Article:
Will Carroll is my colleague at Baseball Prospectus and analyzes baseball player’s medical histories for a living. So naturally, when he heard about FiveThirtyEight.com, he wanted to do the same thing for John McCain. Here, then, is Will’s take on McCain, which presents an essentially optimistic picture.
Let’s get right past the age issue. Simple chronological age isn’t a good gauge for what we’re trying to look at here. McCain has kept up a normal, active Senate calendar and held his own on the campaign trail, a grueling march that never seemed to get to McCain.
Unlike Bob Dole, a comparable that many have brought up due to war injuries and an advancing age at the time of their campaign, McCain never seems to wear down. Given his workload recently, made up of mostly fundraisers and media opportunities, he’s had a chance to rest that his opponent has not. Sure, Obama’s relative youth and athleticism should give him some recovery advantage, but the fall campaign is not going to be the same kind of long-term grind that could wear on McCain. Focused on a few big performances and keyed to his electoral needs, McCain will be able to pick his spots.
McCain’s two most significant injuries are to his shoulders and his history of melanoma. The shoulders are a visible sign of his captivity in Viet Nam, leaving the Senator unable to raise either arm significantly above his head. While it prevents a vigorous Nixonian wave of victory, it isn’t noticeable and without prompting, most voters don’t notice a deficit. The signs of melanoma, a puffy cheek and a long, five-inch scar on his left cheek, are far more noticeable. His appearance on “Saturday Night Live” highlighted his need for careful control of the media environment. McCain needs to be seated head-on to his audience, lit from his right and does not like to turn his head to stage right, exposing his scar. While the signs of melanoma have not recurred, the data does raise some concerns.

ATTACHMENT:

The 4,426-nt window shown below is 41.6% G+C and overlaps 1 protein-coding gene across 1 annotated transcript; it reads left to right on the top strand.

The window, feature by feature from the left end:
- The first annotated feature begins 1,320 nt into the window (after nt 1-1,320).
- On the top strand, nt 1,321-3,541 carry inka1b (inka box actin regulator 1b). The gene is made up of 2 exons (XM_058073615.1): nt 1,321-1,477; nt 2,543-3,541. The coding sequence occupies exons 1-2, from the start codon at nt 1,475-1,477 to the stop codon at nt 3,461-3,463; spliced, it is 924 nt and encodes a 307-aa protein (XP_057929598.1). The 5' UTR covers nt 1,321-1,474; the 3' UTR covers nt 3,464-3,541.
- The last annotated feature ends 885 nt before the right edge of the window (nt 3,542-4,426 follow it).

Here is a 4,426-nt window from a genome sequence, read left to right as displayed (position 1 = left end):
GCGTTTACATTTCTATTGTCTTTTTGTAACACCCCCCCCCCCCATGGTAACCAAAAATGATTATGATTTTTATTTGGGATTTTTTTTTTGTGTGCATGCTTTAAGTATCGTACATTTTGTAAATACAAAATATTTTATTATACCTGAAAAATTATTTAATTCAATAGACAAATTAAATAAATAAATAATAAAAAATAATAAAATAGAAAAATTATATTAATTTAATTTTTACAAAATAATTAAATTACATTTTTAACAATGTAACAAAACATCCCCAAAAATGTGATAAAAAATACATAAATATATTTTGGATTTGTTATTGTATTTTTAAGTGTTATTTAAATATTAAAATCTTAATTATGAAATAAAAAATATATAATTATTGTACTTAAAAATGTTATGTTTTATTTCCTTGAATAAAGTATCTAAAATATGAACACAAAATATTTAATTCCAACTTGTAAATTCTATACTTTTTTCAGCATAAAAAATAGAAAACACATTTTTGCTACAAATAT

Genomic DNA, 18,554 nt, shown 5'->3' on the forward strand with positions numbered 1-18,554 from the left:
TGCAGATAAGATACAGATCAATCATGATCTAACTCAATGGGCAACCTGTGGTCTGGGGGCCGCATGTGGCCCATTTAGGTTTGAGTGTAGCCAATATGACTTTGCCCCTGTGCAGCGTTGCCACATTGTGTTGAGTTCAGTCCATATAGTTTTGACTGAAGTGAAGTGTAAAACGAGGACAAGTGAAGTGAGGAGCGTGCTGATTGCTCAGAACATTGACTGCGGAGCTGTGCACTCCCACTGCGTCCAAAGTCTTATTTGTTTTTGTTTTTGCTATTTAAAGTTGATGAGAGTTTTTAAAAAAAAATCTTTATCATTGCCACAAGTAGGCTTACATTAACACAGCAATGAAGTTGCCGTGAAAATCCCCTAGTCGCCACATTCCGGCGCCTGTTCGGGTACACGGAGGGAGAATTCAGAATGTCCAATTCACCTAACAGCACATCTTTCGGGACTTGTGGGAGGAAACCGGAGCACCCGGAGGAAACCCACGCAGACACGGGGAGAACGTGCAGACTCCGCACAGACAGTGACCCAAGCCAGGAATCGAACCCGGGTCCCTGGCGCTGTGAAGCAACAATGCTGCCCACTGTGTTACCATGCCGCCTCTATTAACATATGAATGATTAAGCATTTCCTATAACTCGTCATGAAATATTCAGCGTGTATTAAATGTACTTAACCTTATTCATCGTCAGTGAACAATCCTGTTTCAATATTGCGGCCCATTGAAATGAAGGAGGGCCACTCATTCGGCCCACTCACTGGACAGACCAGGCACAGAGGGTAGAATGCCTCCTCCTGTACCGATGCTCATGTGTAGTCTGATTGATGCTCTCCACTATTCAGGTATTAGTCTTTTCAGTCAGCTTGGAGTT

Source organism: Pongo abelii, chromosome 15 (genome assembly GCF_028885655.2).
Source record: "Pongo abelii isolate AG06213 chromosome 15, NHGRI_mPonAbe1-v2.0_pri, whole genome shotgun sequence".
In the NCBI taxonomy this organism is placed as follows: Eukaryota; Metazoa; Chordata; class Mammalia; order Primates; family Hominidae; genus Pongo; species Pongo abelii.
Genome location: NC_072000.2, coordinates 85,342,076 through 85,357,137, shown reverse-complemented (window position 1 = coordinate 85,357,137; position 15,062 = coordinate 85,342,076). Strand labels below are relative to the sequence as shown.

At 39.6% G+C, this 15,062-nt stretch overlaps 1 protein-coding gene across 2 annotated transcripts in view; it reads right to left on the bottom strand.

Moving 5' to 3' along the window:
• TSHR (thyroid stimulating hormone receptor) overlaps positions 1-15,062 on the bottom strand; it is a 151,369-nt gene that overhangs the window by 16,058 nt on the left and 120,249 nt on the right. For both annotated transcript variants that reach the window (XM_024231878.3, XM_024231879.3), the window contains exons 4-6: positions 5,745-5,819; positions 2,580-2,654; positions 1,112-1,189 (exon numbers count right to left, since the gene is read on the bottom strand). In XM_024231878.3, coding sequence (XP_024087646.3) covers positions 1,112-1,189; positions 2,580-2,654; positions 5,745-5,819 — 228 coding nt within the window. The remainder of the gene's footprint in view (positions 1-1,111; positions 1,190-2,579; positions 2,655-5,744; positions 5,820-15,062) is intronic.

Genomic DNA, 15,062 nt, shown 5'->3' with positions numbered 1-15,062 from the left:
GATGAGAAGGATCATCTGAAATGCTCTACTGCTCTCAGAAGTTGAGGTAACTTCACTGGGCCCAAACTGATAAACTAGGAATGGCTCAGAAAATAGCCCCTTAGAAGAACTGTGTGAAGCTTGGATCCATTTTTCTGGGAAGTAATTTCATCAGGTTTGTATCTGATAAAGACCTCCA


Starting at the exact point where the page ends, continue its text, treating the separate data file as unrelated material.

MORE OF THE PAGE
There was, buried in his extensive medical records, one glaring warning sign. In an article in the New York Times, Elisabeth Bumiller found that McCain’s physicians had noted not one, but two melanomas and suggested some spread. Doctors aggressively removed lymph nodes – hence the large scar – and halted the spread. McCain himself knows well that melanoma can recur. He’s had two other instances of melanomas being removed, once from his shoulder in the early 1990s and another on his nose in 2002, two years after the more noted melanoma removal. McCain’s health and vigor eight years after the most significant melanoma is a good sign. Patients with this type of cancer have a 65% survival rate, but this is more a curve than a line, trending back up after a period of time.
Finally, McCain claims a genetic advantage and does appear to have it. His mother is 96 years old but notably vigorous and mentally sharp. The rest of his family history is less notable. His father, a Navy Admiral, lived to age 70 while his grandfather died at 61, worn down by the stress of combat during World War II.
Overall, McCain is in good shape for a 71-year-old who has been through harrowing torture and multiple bouts with cancer. McCain’s most obvious comparables, Bob Dole and Dick Cheney, offer interesting lessons. Both would have had far more negative Health Reports during their campaigns, but both are alive and well at the end of their terms (in Dole’s case, the hypothetical). History is not destiny, but neither is destiny predictable. Age will surely be an issue, though health it appears, should not be.